Ambiguous Discourse: Feminist Narratology & British Women Writers

By Kathy Mezei | Go to book overview

queering narratology

susan s. lanser

The narrator of Jeanette Winterson's Written on the Body ( 1992) is in love with a married woman. Hardly a new topic, hardly tellable by some narratological criteria, but for the novel's narrative voice. For the unnamed autodiegetic narrator of Written on the Body is never identified as male or female. That silence and the extent to which it destabilizes both textuality and sexuality drive this novel at least as much as its surface plot. As I contemplate the field of feminist narratology which has emerged in the past decade and which comes of age with this volume, Written on the Body leads me to new and similarly destabilizing inquiries. In what ways, I wonder, might this text's silence be a matter for narratology? How, indeed, might sex, gender, and sexuality function as elements of a narrative poetics, and why have these categories remained on the margins of narratological inquiry?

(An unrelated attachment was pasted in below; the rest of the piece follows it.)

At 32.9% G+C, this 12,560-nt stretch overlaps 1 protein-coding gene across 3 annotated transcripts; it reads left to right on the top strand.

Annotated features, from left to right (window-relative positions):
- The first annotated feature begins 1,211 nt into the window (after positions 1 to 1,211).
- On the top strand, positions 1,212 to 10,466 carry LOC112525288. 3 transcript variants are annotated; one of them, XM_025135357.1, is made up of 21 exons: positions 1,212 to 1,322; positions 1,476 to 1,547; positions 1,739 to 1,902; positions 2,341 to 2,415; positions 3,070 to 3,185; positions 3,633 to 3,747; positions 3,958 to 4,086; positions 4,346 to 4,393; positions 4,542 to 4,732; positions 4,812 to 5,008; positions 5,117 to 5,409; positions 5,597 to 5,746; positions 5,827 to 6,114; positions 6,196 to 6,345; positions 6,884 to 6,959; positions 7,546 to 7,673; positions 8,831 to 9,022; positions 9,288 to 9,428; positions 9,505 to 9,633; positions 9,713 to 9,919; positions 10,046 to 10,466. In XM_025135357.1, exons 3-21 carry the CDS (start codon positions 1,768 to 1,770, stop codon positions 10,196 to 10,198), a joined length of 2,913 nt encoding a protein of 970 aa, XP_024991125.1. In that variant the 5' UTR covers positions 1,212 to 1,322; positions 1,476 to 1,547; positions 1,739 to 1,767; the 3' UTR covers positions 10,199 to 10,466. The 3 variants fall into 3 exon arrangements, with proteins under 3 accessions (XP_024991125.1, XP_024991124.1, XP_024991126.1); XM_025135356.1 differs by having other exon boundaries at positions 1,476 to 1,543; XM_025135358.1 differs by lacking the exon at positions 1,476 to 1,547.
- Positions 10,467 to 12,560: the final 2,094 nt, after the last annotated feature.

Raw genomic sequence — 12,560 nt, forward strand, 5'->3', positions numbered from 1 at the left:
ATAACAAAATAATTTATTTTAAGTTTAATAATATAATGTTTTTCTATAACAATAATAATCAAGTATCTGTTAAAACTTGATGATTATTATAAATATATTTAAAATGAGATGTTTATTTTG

To be sure, over this decade narratology has become more complex in its understandings of textual production and correspondingly more flexible about what constitutes its field. Yet the sex and gender (let alone the sexuality) of textual personae have not been graciously welcomed as elements of narratology; they have been relegated to the sphere of "interpretation," which is often considered a "temptation" into which narratology must be careful not to "fall." 1 Even feminist narratology, my own work included, has tended to focus on women writers or female narrators without asking how the variables "sex," "gender," and "sexuality" might operate in narrative more generally.

Taking my cue from a 1995 essay by Gerald Prince to which I have responded elsewhere, I want to argue here for the inclusion of sex, gender, and sexuality as important, intersecting elements of narrative poetics, even within conventional definitions of the field. 2 I will claim that just as Proust's A la recherche du temps perdu fostered Genette's identification of certain narrative conventions and transgressions and Balzac's "Sarrazine"

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